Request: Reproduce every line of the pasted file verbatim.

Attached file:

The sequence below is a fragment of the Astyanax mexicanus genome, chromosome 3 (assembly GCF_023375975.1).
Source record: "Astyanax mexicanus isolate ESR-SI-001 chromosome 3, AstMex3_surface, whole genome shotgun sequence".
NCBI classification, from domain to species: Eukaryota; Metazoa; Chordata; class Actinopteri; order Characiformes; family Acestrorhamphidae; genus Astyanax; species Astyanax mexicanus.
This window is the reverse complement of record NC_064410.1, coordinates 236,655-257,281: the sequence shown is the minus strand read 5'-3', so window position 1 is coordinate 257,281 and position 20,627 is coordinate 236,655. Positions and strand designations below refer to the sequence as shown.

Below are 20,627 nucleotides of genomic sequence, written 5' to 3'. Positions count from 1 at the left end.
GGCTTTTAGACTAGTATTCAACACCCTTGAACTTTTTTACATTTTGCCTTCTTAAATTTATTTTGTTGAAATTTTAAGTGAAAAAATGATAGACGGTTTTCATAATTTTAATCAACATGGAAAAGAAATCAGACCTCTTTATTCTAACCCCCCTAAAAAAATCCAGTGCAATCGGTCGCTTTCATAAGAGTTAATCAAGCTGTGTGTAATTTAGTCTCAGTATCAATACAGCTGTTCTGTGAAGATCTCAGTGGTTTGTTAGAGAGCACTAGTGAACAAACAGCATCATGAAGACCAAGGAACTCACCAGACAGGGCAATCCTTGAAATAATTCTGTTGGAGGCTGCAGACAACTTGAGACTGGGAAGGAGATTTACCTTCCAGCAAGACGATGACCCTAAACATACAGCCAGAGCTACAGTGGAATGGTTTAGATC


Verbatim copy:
The sequence below is a fragment of the Astyanax mexicanus genome, chromosome 3 (assembly GCF_023375975.1).
Source record: "Astyanax mexicanus isolate ESR-SI-001 chromosome 3, AstMex3_surface, whole genome shotgun sequence".
NCBI classification, from domain to species: Eukaryota; Metazoa; Chordata; class Actinopteri; order Characiformes; family Acestrorhamphidae; genus Astyanax; species Astyanax mexicanus.
This window is the reverse complement of record NC_064410.1, coordinates 236,655-257,281: the sequence shown is the minus strand read 5'-3', so window position 1 is coordinate 257,281 and position 20,627 is coordinate 236,655. Positions and strand designations below refer to the sequence as shown.

Below are 20,627 nucleotides of genomic sequence, written 5' to 3'. Positions count from 1 at the left end.
GGCTTTTAGACTAGTATTCAACACCCTTGAACTTTTTTACATTTTGCCTTCTTAAATTTATTTTGTTGAAATTTTAAGTGAAAAAATGATAGACGGTTTTCATAATTTTAATCAACATGGAAAAGAAATCAGACCTCTTTATTCTAACCCCCCTAAAAAAATCCAGTGCAATCGGTCGCTTTCATAAGAGTTAATCAAGCTGTGTGTAATTTAGTCTCAGTATCAATACAGCTGTTCTGTGAAGATCTCAGTGGTTTGTTAGAGAGCACTAGTGAACAAACAGCATCATGAAGACCAAGGAACTCACCAGACAGGGCAATCCTTGAAATAATTCTGTTGGAGGCTGCAGACAACTTGAGACTGGGAAGGAGATTTACCTTCCAGCAAGACGATGACCCTAAACATACAGCCAGAGCTACAGTGGAATGGTTTAGATC